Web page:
- Turn off the news. Give yourself permission to take a break from the images, thoughts and emotions related to this tragic event. As with a car accident, when something terrifying or tragic occurs, we can feel compelled to watch and gather information about the event. But it’s important to your emotional well-being to get a break from it.
- Distract yourself. If you’re plagued by persistent thoughts or painful emotions, try engaging in physical or mental activities that take your mind off of it. You might try things such as going to a movie, exercising, doing a puzzle or playing a video game.
- Help others. One of the most effective ways to feel better is to help others. Whether it’s volunteering for a charity, watching a neighbors pet or saying kind words to someone else, helping others can improve how you are feeling.
- Do something opposite to how you’re feeling. You may be feeling angry, sad or depressed. Don’t take lightly the impact a pleasant experience can have on your mood and emotions. Some things you might try include watching a funny TV show, talking to a light-hearted friend or listening to comforting holiday songs or upbeat music.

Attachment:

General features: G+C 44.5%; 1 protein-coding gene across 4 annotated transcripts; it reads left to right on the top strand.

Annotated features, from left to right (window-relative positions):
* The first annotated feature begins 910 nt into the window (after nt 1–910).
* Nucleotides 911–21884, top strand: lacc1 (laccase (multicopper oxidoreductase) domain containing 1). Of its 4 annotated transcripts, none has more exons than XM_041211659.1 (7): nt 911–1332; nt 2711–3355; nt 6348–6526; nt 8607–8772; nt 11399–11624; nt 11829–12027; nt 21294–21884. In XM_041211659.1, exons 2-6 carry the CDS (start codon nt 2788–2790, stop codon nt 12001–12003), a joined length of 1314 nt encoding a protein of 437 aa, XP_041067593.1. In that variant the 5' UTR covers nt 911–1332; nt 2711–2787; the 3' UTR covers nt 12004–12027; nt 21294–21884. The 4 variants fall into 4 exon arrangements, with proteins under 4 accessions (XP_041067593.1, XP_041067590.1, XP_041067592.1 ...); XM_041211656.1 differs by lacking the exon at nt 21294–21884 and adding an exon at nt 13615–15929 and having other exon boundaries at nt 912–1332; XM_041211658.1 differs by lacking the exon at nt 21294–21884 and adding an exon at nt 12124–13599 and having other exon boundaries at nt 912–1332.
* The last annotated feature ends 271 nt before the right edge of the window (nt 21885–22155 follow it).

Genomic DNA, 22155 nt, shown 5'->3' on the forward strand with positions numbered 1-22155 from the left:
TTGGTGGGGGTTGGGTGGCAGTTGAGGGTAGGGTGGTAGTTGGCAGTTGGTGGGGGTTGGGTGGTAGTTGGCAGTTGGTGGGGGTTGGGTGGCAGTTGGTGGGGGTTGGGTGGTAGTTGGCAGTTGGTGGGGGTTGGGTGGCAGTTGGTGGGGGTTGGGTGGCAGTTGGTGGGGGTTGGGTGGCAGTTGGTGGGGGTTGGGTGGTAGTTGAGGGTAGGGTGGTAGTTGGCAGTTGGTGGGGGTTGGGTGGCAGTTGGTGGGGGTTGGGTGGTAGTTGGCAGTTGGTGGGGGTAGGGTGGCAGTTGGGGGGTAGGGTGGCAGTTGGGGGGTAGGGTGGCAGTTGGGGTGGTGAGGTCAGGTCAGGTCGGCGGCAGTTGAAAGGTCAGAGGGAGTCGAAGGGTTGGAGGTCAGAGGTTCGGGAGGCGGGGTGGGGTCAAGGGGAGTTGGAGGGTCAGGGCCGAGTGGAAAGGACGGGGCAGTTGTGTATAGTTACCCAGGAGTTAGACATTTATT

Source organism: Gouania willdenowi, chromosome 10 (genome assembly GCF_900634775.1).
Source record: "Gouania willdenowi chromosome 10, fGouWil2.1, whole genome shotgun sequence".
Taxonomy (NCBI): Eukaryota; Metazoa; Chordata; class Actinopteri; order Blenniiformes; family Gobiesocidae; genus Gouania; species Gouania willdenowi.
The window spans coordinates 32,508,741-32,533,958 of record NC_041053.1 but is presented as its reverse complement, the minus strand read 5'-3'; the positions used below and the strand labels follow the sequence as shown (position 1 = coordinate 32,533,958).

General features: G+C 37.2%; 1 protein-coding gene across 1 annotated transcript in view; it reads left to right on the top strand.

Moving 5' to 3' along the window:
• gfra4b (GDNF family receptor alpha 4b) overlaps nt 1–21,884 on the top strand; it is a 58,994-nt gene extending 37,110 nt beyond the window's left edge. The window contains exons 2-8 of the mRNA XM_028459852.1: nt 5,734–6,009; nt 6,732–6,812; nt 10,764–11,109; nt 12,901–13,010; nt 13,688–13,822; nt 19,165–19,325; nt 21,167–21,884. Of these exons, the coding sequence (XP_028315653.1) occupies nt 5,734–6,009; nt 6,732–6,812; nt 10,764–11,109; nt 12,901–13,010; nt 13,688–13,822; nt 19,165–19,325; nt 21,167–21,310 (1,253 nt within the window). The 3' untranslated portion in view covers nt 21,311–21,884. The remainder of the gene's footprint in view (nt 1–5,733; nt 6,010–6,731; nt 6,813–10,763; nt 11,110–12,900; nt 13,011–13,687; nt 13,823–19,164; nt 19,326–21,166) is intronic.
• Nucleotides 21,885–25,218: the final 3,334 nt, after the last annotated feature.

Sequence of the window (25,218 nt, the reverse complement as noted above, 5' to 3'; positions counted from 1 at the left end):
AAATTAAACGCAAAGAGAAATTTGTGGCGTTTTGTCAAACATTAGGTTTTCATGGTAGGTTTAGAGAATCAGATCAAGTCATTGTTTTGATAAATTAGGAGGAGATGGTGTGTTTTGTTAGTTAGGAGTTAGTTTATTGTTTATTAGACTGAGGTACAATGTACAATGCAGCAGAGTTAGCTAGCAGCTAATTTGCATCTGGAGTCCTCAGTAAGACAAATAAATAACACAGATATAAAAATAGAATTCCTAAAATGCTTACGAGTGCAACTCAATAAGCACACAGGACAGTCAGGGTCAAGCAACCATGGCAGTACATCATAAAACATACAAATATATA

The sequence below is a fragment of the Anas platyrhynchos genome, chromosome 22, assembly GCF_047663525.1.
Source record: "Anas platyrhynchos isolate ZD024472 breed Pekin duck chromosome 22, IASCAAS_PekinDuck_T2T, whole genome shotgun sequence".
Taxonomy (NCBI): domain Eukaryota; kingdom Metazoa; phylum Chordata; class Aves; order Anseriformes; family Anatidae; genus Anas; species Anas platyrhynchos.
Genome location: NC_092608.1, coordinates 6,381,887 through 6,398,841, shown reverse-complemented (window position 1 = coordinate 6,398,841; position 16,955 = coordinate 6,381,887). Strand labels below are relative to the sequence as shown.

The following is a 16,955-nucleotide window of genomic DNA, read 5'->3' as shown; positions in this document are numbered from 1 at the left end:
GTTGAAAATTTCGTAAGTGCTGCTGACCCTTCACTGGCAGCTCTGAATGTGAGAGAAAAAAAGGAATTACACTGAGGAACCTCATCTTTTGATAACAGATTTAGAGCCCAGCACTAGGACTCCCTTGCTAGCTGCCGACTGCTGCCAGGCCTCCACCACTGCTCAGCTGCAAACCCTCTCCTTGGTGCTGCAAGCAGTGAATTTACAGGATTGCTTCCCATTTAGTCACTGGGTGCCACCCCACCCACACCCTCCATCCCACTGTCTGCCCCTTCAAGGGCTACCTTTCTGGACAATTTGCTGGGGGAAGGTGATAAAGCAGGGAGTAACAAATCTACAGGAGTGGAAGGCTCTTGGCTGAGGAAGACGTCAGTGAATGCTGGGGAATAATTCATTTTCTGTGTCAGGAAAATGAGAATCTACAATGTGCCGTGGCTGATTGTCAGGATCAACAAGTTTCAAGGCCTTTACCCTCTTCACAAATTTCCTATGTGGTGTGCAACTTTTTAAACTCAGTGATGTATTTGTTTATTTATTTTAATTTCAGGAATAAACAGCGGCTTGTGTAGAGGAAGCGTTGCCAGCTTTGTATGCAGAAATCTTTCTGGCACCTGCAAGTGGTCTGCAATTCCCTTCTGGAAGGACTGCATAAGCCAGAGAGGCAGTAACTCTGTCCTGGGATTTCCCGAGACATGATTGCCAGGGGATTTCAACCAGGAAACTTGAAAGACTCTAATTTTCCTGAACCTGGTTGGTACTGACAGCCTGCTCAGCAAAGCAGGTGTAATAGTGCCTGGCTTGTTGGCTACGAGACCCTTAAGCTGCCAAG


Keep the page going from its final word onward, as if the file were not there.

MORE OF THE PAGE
- Soothe yourself. Often when we’re in the midst of painful emotions we neglect to do the things that can make us feel calm and relaxed. You might try lighting a scented candle, baking cookies, wearing soft clothing, putting on a special scented lotion or looking at pictures of loved ones or special times.
- The family, friends, and neighbors who just show up to take care of the daily needs of those grieving.
- The parents whose bond to each other helps them walk together through this nightmare
- The Moms and Dads who in holding their big and small children closer, with or without words, reduce the horror of what was experienced, witnessed or even seen on the media.
- The Spiritual Caregivers whose presence affords a safe haven for many.
1st two articles are from Finding Hope in Times of Grief
Third article: http://psychcentral.com/blog/archives/2012/12/19/strategies-to-help-bear-our-anguish/
Last article: http://blogs.psychcentral.com/healing-together/2012/12/connecticut-catastrophe-how-do-you-face-the-loss-of-children/
Suzanne B. Phillips, Psy.D., ABPP is a licensed psychologist. She is Adjunct Professor of Clinical Psychology in the Doctoral Program of Long Island University and on the faculty of the Post-Doctoral Programs of the Derner Institute of Adelphi University. Suzanne Phillips, PsyD and Dianne Kane are the authors of Healing Together: A Couple's Guide to Coping with Trauma and Post-Traumatic Stress. Learn more about their work at couplesaftertrauma.com . Visit Suzanne's Facebook Page HERE.